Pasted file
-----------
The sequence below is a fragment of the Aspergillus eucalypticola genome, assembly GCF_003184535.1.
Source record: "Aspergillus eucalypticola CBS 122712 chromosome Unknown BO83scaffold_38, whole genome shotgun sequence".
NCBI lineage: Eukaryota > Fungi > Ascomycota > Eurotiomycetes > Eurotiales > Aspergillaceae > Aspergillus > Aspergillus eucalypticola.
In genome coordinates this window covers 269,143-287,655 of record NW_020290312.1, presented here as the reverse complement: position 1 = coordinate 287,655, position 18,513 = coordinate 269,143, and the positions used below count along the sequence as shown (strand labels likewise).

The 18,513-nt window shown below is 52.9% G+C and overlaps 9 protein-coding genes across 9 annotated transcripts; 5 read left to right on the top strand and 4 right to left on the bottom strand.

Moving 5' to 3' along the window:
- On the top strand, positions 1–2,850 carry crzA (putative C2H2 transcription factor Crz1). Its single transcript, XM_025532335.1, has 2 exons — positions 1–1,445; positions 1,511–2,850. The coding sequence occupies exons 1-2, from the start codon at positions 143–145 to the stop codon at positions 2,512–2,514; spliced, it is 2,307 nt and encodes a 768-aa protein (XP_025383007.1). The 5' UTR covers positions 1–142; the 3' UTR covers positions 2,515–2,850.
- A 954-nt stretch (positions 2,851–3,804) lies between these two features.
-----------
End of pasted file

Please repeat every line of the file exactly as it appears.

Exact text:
The sequence below is a fragment of the Aspergillus eucalypticola genome, assembly GCF_003184535.1.
Source record: "Aspergillus eucalypticola CBS 122712 chromosome Unknown BO83scaffold_38, whole genome shotgun sequence".
NCBI lineage: Eukaryota > Fungi > Ascomycota > Eurotiomycetes > Eurotiales > Aspergillaceae > Aspergillus > Aspergillus eucalypticola.
In genome coordinates this window covers 269,143-287,655 of record NW_020290312.1, presented here as the reverse complement: position 1 = coordinate 287,655, position 18,513 = coordinate 269,143, and the positions used below count along the sequence as shown (strand labels likewise).

The 18,513-nt window shown below is 52.9% G+C and overlaps 9 protein-coding genes across 9 annotated transcripts; 5 read left to right on the top strand and 4 right to left on the bottom strand.

Moving 5' to 3' along the window:
- On the top strand, positions 1–2,850 carry crzA (putative C2H2 transcription factor Crz1). Its single transcript, XM_025532335.1, has 2 exons — positions 1–1,445; positions 1,511–2,850. The coding sequence occupies exons 1-2, from the start codon at positions 143–145 to the stop codon at positions 2,512–2,514; spliced, it is 2,307 nt and encodes a 768-aa protein (XP_025383007.1). The 5' UTR covers positions 1–142; the 3' UTR covers positions 2,515–2,850.
- A 954-nt stretch (positions 2,851–3,804) lies between these two features.